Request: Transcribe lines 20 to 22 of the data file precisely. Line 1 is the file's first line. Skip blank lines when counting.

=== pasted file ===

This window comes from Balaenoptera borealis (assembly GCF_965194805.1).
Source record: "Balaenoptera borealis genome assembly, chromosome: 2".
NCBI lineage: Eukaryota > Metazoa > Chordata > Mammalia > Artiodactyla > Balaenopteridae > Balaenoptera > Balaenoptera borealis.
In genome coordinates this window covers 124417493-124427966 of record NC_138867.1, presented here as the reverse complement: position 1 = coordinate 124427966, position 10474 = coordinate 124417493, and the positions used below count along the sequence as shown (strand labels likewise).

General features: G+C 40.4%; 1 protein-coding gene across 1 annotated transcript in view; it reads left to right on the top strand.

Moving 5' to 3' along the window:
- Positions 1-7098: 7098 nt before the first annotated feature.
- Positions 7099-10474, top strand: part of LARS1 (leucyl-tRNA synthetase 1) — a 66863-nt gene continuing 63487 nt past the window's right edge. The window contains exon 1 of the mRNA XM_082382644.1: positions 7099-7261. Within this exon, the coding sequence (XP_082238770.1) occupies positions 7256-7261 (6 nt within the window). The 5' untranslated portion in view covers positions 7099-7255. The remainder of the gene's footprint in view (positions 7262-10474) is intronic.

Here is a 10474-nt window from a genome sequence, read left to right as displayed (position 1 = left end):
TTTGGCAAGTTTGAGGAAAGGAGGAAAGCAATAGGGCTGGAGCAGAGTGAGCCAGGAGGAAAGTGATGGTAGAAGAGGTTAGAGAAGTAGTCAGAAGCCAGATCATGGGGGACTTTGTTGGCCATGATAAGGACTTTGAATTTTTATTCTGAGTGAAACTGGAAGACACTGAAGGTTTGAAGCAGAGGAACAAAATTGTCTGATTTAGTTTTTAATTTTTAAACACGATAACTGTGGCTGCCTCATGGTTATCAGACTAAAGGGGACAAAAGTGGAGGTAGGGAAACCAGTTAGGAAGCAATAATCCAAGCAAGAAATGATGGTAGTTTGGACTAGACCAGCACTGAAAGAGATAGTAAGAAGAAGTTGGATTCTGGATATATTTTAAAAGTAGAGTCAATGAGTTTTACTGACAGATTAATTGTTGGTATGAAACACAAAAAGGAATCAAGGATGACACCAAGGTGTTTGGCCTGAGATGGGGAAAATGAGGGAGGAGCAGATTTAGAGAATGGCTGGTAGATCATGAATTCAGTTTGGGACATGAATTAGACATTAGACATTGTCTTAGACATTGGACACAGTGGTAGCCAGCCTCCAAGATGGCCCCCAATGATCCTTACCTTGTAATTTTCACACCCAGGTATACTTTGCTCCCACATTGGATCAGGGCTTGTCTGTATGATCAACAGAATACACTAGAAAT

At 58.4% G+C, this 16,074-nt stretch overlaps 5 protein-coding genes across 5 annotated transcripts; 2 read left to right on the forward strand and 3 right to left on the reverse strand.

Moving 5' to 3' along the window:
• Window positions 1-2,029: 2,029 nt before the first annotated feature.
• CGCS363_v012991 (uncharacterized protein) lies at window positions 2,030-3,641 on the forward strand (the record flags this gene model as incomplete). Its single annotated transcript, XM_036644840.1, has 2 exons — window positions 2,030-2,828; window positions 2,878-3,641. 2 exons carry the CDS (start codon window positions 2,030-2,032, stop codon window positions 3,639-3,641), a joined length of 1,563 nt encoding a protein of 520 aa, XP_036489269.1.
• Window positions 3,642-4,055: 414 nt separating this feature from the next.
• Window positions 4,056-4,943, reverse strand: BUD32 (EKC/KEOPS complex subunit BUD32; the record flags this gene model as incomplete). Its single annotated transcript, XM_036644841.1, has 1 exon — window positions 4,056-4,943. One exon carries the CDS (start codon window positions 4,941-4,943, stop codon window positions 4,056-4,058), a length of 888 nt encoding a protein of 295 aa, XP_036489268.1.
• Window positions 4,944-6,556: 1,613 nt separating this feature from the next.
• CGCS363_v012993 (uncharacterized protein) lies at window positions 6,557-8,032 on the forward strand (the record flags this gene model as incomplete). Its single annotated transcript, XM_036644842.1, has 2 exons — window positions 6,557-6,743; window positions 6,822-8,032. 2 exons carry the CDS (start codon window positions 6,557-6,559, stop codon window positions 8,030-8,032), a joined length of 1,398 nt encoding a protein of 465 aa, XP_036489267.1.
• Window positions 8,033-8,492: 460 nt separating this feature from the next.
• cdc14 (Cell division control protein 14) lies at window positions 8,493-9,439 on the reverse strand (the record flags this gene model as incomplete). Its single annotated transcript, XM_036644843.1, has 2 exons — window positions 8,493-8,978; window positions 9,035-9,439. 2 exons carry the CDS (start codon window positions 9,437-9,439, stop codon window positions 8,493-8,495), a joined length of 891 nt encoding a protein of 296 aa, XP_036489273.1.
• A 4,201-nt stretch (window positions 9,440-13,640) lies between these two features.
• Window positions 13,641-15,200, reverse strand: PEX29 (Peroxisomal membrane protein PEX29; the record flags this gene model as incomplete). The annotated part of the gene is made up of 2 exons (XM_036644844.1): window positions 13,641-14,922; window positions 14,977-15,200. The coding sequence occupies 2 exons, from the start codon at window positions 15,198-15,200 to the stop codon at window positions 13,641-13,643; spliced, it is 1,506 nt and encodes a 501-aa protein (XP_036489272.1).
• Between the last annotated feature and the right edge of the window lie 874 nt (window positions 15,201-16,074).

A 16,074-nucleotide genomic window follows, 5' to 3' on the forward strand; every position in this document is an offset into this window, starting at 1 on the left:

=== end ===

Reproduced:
• cdc14 (Cell division control protein 14) lies at window positions 8,493-9,439 on the reverse strand (the record flags this gene model as incomplete). Its single annotated transcript, XM_036644843.1, has 2 exons — window positions 8,493-8,978; window positions 9,035-9,439. 2 exons carry the CDS (start codon window positions 9,437-9,439, stop codon window positions 8,493-8,495), a joined length of 891 nt encoding a protein of 296 aa, XP_036489273.1.
• A 4,201-nt stretch (window positions 9,440-13,640) lies between these two features.
• Window positions 13,641-15,200, reverse strand: PEX29 (Peroxisomal membrane protein PEX29; the record flags this gene model as incomplete). The annotated part of the gene is made up of 2 exons (XM_036644844.1): window positions 13,641-14,922; window positions 14,977-15,200. The coding sequence occupies 2 exons, from the start codon at window positions 15,198-15,200 to the stop codon at window positions 13,641-13,643; spliced, it is 1,506 nt and encodes a 501-aa protein (XP_036489272.1).